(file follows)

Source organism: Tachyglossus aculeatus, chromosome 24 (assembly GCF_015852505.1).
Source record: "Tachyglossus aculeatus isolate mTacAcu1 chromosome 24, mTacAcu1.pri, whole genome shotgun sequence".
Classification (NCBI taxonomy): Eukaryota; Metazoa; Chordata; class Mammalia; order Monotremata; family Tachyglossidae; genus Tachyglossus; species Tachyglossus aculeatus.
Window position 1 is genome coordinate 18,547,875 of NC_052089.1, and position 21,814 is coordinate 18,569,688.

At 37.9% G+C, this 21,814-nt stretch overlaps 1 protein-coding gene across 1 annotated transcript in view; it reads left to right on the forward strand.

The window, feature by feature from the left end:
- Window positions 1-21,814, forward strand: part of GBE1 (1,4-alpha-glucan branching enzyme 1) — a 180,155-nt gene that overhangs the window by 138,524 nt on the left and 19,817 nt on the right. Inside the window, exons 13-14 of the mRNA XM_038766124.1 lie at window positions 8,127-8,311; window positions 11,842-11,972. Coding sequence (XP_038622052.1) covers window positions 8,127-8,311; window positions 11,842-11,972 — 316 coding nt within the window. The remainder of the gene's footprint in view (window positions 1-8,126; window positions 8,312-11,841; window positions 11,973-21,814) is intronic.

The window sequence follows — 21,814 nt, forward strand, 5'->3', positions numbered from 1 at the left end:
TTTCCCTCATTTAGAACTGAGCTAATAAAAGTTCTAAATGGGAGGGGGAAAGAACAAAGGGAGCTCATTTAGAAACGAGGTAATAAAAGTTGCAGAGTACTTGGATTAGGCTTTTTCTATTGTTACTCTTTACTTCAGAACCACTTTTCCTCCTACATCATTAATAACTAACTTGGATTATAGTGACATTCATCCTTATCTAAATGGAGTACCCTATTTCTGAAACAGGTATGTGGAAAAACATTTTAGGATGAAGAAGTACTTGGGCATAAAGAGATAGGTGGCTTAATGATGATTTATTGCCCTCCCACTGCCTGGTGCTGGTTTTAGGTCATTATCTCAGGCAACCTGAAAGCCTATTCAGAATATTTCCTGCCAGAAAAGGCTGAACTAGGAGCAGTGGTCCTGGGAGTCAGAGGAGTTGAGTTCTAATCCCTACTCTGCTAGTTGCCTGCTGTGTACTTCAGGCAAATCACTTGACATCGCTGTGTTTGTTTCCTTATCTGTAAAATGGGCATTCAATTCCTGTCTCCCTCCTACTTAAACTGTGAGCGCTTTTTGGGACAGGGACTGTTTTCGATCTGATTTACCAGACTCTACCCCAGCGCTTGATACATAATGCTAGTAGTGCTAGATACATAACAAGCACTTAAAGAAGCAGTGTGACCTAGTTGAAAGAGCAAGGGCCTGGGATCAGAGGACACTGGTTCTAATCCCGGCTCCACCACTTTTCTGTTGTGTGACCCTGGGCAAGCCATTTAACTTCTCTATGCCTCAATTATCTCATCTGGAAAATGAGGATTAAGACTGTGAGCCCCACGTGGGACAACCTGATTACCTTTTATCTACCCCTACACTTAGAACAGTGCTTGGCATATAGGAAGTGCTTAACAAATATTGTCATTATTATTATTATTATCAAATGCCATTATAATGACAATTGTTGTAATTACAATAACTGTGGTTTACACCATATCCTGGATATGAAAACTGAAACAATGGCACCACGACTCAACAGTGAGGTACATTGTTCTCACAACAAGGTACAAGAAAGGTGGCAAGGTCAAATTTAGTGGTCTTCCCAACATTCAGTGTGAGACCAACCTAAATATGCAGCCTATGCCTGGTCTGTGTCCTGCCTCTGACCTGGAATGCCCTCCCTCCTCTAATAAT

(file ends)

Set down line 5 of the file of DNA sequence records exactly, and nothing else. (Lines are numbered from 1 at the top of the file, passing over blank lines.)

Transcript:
At 37.9% G+C, this 21,814-nt stretch overlaps 1 protein-coding gene across 1 annotated transcript in view; it reads left to right on the forward strand.